• A baseline continuation future in which the Garden would keep doing what it is doing now and not make any changes in response to multiple internal and external forces
  • A constrained growth/new equilibrium future in which the Garden takes advantage of new short-term opportunities in response to external forces it is encountering. This brings the Garden to a new equilibrium level and then it plateaus once again.
  • The decline and collapse future, generally one that most organizations want to avoid. In this scenario the organization ignores the signals of change that might ultimately lead to the complete demise of the organization.
  • The transformation future in which the organization makes significant changes to position itself for 5-10 years into the future.

Producing these four scenarios creates powerful stories and visions of plausible futures of an organization. Scenarios must not be pie-in-the-sky, completely low probability possibilities. Rather they are the fruits of all of the signal scanning that identify key drivers of change. The team, individually and in small groups, set up their scanning searches, collected the information, analyzed the information, decided what information was most relevant, placed variables into a probability versus impact quadrant, determined the drivers, wrote the key concepts used in scenario development, and came to consensus about changes needed in the Four Futures scenarios.

In evaluating the project, all members (100%) of the Garden Foresight Team agreed that they have had a significant mindset change in the way they think. They believe that Strategic Foresight can give the Garden just what it needs to plan for the future. They say they now consume information with an eye to the future and plan to continue to scan for signals of change that might impact the Garden. The team believes that Garden leaders are now more prepared to think about the future of the Garden and that the Envision project either met or exceeded their expectations.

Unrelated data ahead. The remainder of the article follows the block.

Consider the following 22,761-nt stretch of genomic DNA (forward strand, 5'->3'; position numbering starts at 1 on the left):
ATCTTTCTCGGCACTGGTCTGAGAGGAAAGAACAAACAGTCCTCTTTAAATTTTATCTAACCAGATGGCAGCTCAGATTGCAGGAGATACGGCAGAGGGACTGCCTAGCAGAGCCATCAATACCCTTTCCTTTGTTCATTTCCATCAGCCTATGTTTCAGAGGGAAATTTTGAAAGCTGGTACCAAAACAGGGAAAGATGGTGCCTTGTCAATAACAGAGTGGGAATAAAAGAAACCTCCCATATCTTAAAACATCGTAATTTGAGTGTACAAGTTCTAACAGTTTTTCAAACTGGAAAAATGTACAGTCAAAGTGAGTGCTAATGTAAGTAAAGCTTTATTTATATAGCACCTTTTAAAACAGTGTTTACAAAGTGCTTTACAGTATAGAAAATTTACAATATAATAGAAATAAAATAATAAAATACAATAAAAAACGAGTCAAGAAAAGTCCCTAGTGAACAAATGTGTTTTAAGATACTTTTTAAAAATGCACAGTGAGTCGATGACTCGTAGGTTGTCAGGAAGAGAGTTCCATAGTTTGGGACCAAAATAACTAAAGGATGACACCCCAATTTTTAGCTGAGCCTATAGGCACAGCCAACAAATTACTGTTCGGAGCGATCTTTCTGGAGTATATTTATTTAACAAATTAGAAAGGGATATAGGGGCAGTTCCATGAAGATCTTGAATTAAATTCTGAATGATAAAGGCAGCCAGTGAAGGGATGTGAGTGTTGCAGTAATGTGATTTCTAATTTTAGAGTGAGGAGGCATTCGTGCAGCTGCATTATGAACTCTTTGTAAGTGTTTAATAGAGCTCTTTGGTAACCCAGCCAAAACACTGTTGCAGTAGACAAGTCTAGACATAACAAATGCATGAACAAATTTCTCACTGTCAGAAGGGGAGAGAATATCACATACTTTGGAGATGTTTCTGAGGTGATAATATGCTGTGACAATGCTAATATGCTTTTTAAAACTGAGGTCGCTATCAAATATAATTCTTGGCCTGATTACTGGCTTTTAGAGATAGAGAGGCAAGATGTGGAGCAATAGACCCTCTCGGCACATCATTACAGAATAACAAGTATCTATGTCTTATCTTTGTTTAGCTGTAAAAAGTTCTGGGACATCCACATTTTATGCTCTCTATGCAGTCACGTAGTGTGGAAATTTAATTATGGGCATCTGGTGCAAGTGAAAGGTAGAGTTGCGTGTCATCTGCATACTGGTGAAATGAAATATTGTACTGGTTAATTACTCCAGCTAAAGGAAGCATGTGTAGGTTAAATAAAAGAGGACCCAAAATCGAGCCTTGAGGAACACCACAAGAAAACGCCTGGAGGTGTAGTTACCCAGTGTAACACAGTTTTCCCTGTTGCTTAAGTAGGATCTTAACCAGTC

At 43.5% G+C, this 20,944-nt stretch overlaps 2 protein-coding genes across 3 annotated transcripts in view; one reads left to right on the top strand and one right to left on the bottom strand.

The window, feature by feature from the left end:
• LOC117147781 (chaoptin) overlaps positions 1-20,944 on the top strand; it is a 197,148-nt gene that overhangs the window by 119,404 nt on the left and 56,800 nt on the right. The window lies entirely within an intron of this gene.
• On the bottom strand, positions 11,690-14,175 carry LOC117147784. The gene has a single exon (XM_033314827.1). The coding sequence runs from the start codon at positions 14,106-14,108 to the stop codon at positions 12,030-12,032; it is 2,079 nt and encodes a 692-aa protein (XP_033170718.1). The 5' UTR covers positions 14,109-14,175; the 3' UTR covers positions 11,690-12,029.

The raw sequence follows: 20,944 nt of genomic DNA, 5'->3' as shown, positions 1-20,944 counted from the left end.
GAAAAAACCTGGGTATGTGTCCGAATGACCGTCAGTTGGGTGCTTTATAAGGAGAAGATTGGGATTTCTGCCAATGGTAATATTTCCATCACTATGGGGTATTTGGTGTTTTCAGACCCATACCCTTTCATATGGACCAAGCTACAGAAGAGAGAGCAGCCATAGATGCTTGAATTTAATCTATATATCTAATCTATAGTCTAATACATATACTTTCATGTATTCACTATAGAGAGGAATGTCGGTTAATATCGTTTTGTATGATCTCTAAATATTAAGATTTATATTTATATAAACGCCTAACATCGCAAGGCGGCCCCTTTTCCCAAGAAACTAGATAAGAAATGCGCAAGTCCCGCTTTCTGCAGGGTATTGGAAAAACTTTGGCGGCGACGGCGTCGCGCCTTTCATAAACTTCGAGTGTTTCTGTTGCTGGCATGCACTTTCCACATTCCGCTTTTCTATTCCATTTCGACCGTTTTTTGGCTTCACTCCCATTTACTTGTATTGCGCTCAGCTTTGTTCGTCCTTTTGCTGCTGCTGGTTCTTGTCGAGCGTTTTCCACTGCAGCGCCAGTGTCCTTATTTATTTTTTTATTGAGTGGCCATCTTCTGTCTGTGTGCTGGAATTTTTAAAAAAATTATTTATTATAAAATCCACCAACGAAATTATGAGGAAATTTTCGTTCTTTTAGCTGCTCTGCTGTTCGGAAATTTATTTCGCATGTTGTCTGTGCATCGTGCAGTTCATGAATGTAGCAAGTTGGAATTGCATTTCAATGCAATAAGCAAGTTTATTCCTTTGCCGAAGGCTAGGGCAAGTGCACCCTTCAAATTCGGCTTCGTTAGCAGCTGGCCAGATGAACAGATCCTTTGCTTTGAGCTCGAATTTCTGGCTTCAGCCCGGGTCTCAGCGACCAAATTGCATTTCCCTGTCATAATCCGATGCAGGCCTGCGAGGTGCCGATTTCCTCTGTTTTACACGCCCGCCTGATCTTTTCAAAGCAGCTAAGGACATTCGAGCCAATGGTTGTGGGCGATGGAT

The Garden project was a learning experience for the Envision facilitator team as well. Perhaps the most significant challenge in the process is teaching and engaging an organization’s Foresight Team to scan effectively. Scanning is really the underlying research foundation for the entire Strategic Foresight process. If an organization cannot engage in regular effective scanning that looks beyond their routine sources, then the key drivers of the future might be missing.  The Envision team is currently refining our consulting process with careful attention to how we teach individuals to scan effectively.

Having this ability widens the success corridor for the Garden or for any organization. It focuses investments on strategic initiatives and will lead to a renewable thriving economic and social culture in Greater Green Bay. “Board and staff participation in Strategic Foresight brought us the level of energy which we needed to push our Garden into the future,” she said. “We are now enrolling our next level of staff members to participate in the Young Professionals workshop this spring in the hopes of getting broader buy-in and greater signals monitoring. We have also started asking staff and board members to share a signal at each board meeting, much like is done at the Envision Board meetings.”